And if mindless accusations and name calling were Olympic sports you could maybe make Albania’s team.

          • Rupert in Springfield

            Oh good Lord – Ronald Regan emptied the mental institutions? Would you please, please, for the love of God pick up a book and actually read the history of this. I mean this is utterly ridiculous liberal boiler plate in the extreme. The usual left wing constituencies, civil rights groups, mental health advocates etc. argued incessantly that it was wrong to institutionalize people unless they were a clear danger to themselves or others back in the 70’s. Great, they finally got their wish, it became almost impossible to compel institutionalization without the danger to themselves or others condition, and now the same people who care oh so much about others blame it on Regan.

            I guess I shouldn’t wonder at yet more spouting of the boiler plate from the leftist hive mind. The Swiss watch predictability of blaming others others when their brilliant ideas go wrong is sooooo par for the course.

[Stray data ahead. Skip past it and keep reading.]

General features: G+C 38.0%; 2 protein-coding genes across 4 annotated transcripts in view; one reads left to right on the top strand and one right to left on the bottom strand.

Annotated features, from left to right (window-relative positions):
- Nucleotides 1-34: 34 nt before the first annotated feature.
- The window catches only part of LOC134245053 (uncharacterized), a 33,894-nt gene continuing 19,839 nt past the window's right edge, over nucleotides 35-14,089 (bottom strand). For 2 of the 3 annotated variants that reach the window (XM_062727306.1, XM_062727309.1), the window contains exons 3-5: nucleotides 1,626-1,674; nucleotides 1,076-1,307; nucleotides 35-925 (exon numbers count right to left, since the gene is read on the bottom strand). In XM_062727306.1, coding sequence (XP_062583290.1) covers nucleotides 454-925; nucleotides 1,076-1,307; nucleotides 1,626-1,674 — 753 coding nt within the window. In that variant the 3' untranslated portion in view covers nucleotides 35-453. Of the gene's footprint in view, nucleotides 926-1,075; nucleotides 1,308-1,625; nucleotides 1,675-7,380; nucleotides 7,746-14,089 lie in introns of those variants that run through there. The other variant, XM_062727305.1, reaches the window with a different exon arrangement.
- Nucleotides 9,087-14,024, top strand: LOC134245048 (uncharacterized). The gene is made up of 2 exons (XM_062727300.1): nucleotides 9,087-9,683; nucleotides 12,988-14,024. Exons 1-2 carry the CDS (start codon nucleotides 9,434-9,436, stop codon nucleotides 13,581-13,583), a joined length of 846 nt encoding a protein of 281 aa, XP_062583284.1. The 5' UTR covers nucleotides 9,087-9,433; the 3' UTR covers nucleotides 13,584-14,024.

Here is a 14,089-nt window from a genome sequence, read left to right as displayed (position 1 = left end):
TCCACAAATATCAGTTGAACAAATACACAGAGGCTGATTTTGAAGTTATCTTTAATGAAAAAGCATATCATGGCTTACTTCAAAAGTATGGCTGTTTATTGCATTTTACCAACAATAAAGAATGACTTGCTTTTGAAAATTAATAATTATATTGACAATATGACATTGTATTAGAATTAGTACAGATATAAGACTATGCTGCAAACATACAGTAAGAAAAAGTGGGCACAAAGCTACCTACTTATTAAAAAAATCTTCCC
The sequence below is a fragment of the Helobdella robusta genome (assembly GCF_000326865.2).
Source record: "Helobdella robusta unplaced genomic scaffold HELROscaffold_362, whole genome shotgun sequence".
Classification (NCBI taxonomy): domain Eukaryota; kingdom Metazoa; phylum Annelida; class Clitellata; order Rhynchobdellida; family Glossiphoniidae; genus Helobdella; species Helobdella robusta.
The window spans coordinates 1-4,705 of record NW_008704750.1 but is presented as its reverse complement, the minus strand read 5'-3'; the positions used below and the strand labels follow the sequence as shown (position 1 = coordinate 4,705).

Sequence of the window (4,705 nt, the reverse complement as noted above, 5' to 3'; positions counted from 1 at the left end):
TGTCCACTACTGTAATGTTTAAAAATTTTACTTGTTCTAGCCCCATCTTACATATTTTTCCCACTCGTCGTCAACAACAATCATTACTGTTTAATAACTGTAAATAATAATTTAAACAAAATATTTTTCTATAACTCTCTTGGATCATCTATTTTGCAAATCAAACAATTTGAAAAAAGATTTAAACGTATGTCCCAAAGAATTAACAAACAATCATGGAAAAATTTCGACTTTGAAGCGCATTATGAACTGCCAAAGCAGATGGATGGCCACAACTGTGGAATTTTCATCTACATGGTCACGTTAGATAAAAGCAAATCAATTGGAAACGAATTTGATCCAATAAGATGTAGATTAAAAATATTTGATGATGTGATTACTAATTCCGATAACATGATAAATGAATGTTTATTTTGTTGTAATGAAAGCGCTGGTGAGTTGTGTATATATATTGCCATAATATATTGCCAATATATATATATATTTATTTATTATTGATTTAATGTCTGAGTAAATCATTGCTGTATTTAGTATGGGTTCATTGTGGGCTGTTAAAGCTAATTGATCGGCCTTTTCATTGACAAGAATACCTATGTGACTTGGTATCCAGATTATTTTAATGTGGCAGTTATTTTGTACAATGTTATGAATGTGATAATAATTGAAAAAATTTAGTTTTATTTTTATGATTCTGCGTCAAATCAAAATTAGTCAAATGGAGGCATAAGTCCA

• dean

            Rupert…sure there were other advocates for transferring mental health services from long term instututions to community health centers. But there is no question it was Reagan who gutted federal funding for The Mental Health Systems Act, which had been passed under Carter. Reagan’s initial budget cut 25 percent cut from Federal funding for mental health and converted what funding there was left into a block grant to the States with few restrictions and absent any policy guidelines. The 1981 Omnibus Budget Reconciliation Act provided a block grant to States for mental health services and substance abuse, and repealed most of the provisions of the Mental Health Systems Act. Basically Reagan reversed nearly three decades of Federal involvement and leadership on mental health.